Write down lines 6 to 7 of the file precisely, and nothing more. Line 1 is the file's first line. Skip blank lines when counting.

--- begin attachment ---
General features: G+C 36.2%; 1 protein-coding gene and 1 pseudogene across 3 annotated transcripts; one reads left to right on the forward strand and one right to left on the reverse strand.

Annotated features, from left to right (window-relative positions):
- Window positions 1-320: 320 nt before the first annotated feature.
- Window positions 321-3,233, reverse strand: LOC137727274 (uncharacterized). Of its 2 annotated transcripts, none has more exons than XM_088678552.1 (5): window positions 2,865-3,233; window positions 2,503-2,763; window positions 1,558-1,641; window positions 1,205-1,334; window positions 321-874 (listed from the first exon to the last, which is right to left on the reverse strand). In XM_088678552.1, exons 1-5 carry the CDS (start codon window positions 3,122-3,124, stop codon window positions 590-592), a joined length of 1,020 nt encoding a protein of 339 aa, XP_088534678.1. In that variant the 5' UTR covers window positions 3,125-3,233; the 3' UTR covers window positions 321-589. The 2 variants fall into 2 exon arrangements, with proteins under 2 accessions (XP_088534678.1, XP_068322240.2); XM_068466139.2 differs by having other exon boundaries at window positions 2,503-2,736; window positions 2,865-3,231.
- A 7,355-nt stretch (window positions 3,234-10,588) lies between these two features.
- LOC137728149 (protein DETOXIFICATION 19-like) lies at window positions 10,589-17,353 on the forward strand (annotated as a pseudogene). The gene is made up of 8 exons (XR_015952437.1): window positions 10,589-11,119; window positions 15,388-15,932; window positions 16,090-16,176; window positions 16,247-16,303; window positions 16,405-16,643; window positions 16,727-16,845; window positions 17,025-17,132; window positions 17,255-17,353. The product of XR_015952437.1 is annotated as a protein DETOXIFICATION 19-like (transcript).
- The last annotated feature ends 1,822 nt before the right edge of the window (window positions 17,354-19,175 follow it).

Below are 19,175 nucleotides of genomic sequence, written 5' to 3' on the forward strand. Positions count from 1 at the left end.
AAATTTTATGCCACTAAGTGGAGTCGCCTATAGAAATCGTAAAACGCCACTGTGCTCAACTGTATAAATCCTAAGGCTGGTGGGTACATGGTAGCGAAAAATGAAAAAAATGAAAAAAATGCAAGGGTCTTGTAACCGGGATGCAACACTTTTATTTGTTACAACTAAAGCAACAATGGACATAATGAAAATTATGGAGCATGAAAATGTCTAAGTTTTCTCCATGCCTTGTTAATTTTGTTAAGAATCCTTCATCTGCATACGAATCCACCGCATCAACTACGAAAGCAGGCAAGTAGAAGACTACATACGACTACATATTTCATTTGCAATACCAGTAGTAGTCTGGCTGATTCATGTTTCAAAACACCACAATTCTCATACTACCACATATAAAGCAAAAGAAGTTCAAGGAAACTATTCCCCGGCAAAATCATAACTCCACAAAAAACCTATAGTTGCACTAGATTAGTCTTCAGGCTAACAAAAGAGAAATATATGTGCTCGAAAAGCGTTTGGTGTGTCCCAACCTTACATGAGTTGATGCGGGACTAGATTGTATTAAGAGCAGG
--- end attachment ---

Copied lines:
- LOC137728149 (protein DETOXIFICATION 19-like) lies at window positions 10,589-17,353 on the forward strand (annotated as a pseudogene). The gene is made up of 8 exons (XR_015952437.1): window positions 10,589-11,119; window positions 15,388-15,932; window positions 16,090-16,176; window positions 16,247-16,303; window positions 16,405-16,643; window positions 16,727-16,845; window positions 17,025-17,132; window positions 17,255-17,353. The product of XR_015952437.1 is annotated as a protein DETOXIFICATION 19-like (transcript).
- The last annotated feature ends 1,822 nt before the right edge of the window (window positions 17,354-19,175 follow it).